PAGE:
Edge Features and Geometrical Properties Based Approach for Vehicle License Plate Detection and Localization

Edge Features and Geometrical Properties Based Approach for Vehicle License Plate Detection and Localization

Hinde Anoual (Mohammed V University, Rabat, Morocco), Sanaa El Fkihi (Mohammed V University, Souissi, Morocco), Abdelilah Jilbab (ENSET-Rabat Ecole Normale Supérieure de l’Enseignement Technique, Morocco) and Driss Aboutajdine (Mohammed V University, Rabat, Morocco)
DOI: 10.4018/jmcmc.2012040105
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Frequently, a need exists to identify vehicle license plates (VLP) for security. The extracted information from VLP is used for enforcement, access-control, and flow management, e.g., to keep a time record for automatic payment calculations or fight crime, making license plate detection crucial and inevitable in the VLP recognition system. This paper presents a robust method to detect and localize license plates in images. Specifically, the authors examine Moroccans’ VLPs. The proposed approach is based on edge features and characteristics of license plate characters. Various images including Moroccans’ VLPs were used to evaluate the proposed method. The experimental results show that the authors’ system can efficiently detect and localize the VLP in the images. Indeed, the recall/precision curve proves that 95% precision rate is obtained for recall rate value equals to 81%. In addition, the standard measure of quality is equal to 87.44%.
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Vehicles have been used widely in every area of production and life of people, and the license plate number is a simple and an effective way for identifying vehicle, it is unique information for every car. With the total number of vehicles increasing quickly, traffic violations will appear more frequently in the public traffic, such as running the red light, over speed, etc.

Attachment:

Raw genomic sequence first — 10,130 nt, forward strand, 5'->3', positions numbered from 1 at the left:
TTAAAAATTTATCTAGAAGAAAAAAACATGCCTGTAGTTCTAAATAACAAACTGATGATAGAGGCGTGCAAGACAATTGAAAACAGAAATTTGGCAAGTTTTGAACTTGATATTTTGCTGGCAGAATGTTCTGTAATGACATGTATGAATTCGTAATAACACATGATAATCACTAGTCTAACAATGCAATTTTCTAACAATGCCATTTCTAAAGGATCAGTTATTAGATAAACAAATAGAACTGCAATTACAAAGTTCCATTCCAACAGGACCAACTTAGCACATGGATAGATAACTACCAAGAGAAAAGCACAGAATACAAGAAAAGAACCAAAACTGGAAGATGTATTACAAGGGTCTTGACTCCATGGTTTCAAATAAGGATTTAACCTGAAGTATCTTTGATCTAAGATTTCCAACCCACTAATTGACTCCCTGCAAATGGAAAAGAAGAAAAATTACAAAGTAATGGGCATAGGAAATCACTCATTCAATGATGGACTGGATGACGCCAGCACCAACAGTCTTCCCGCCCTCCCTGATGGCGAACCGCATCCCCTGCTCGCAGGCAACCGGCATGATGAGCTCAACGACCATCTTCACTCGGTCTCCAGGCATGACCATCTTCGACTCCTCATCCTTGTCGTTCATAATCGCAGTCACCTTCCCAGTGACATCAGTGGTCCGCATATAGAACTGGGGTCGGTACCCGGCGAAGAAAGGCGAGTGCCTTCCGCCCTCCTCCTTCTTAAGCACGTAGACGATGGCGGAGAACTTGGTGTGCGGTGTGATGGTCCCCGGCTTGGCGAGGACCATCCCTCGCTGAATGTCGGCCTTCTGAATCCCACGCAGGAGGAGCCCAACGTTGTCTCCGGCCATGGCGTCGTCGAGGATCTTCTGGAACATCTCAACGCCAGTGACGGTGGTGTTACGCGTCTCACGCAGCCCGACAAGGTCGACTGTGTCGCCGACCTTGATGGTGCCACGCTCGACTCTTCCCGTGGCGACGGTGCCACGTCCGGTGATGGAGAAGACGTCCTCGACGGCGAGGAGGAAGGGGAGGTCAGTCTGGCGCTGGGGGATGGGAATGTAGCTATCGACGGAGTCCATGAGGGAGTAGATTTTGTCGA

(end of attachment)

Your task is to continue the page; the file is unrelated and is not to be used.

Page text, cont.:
The license plate detection is considered as an important research topic of vehicle license plates (VLP) recognition system and an extra critical part of modern intelligent transportation system; it is widely used in many applications such as detection of speeding cars, security control in restricted areas, unattended parking zone, traffic law enforcement and electronic toll collection. Last few years have seen a continued increase in the need for and use of VLP recognition. Research on Vehicle License Plate detection and recognition has recently become an active topic (Chen, Yang, Zhang, & Waibel, 2002; Escalera, Armingol, & Mata, 2003; Escalera, Armingol, Pastor, & Rodriguez, 2004; Fang, Chen, & Fuh, 2003). Thus, many vehicle plate recognition systems are developed by researchers (Rahman, Badawy, & Radmanesh, 2003; Wang & Lee, 2003; Chang, Chen, Chung, & Chen, 2004; Zhang, Jia, He, & Wu, 2006; Naito, Tsukada, Yamada, Kozuka, & Yamamoto, 2000). Nonetheless, robust detection of different types of license plates in varying poses, changing lighting conditions and corrupting image noise without using an external illumination source, still present the challenges of the existing VLP recognition systems. In the next we introduce some related work of this field.

The numerous proposed VLP detection systems are based on different properties. Some techniques use simple rules based on deterministic methods while others employ elegant training based classifiers.

For example, a support vector machine (SVM) is used in Kim et al. (2002) to analyze the color textural properties of VLPs. The color values of the raw pixels that make up the color textural pattern are fed directly to the SVM, which works well even in high-dimensional spaces. Next, LP regions are identified by applying a continuously adaptive mean shift algorithm (CAMShift) to the results of the color texture analysis. In Jia, Zhang, and He (2007) work, the mean shift is used to filter and segment a color vehicle image in order to get candidate regions. These candidate regions are then analyzed and classified in order to decide whether a candidate region contains a license plate or none.

Another approach uses gray level morphology (Hsieh, Yu, & Chen, 2002). This approach focuses on local appearance properties of license plate regions such as brightness, symmetry, and orientation. Candidate regions are compared with a given license plate image based on the similarity of these appearance properties. Alternatively, Wu, Lei, Chan, Tong, and Ng (2005) combine morphological operations and a projection searching algorithm for vehicles in Macao. In particular, the projection searching algorithm is used to detect region of the characters in the license plate through vertical and horizontal projections. We notice that the license plate styles found on vehicles in Macao are very much similar to the ones found in Malaysia and this can be a solid reference.

Besides, Kim et al. (2006) proposes, a method based on edge extraction for license plate localization in images taken in poor lighting conditions. Their method is composed of two steps: The first step involves the search of candidate regions from the input image using gradient information while the second one, determines the plate area among candidates and adjusts the boundary of the area by introducing a plate template.

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